"As far as we are aware, the composite graphene/nanowire films we made have better electrical conductivity than any single-layer graphene reported to date," team member Iskandar Kholmanov of the University of Texas at Austin told nanotechweb.org. "We have also shown in experiments that the films act as a transparent conductive electrode and could compete with the commonly used, and increasingly expensive, indium tin oxide as transparent conductive films."

The metal nanowires appear literally to act as a bridging element to provide additional conductive pathways for the charge carriers in graphene so that the defects are "bypassed" to a significant extent, he says.

Kholmanov and colleagues obtained their result by transferring graphene grown by chemical vapour deposition (CVD) from its original metal foil onto nanowire films. The transfer method employed allows the graphene to be placed onto very rough surfaces, like nanowires. The researchers then assembled the graphene/nanowire films with electrochromic oxide layers so that the optical transmittance and conductivity of the hybrid material could be tested (and compared with ITO) when it was used as a transparent electrode.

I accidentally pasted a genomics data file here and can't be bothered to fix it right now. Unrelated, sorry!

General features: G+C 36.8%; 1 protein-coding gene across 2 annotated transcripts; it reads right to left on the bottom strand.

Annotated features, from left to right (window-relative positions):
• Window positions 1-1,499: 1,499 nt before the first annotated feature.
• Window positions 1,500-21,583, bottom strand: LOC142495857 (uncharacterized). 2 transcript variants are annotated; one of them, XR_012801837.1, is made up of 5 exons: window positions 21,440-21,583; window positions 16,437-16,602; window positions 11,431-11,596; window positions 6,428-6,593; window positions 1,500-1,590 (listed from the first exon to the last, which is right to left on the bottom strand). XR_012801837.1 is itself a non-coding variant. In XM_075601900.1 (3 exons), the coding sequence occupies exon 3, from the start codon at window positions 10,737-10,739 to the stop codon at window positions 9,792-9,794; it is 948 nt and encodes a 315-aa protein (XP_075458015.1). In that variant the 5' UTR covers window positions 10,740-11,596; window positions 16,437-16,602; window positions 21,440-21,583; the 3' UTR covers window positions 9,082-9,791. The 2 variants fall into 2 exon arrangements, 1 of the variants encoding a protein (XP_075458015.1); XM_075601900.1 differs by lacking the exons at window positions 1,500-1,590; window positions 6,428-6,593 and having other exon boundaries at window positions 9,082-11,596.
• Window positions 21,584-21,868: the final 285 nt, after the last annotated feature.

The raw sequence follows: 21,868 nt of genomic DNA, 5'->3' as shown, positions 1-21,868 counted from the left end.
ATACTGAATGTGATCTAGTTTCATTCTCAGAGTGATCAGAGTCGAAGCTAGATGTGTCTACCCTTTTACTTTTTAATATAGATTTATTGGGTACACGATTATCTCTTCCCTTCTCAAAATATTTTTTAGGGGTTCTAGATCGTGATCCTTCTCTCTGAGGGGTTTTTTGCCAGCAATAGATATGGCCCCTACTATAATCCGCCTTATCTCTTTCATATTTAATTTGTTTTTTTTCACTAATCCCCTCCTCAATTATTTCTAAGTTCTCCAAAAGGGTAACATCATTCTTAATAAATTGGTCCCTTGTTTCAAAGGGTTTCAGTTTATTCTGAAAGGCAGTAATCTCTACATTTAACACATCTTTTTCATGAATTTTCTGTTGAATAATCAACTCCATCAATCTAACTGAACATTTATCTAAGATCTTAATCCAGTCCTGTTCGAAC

"In the many applications calling for transparent conductive films, our graphene/nanowire structure looks like a promising alternative to ITO," he added. "Indeed, we believe that the hybrid material might even be good enough to replace ITO in touchscreens, image displays and organic photovoltaics."

Other conductive 1D components

The team, led by Rodney Ruoff, says that it would now like to see what happens when the nanowires are replaced with other conductive 1D components, such as thin-walled carbon nanotubes.

"One distinctive feature of graphene/CNT films compared with the graphene/nanowire ones would be their very low surface roughness thanks to the smaller diameters of CNTs (1–2 nm) compared with those of the metal nanowires (60–120 nm)," explained Kholmanov. "Another advantage could be that CNTs, being more flexible than nanowires, have superior mechanical properties and so might perform better in a finished device." Such all-carbon transparent conductive films might also be more stable at higher temperatures and thus find use in a wider range of applications.

The current work is described in Nano Letters.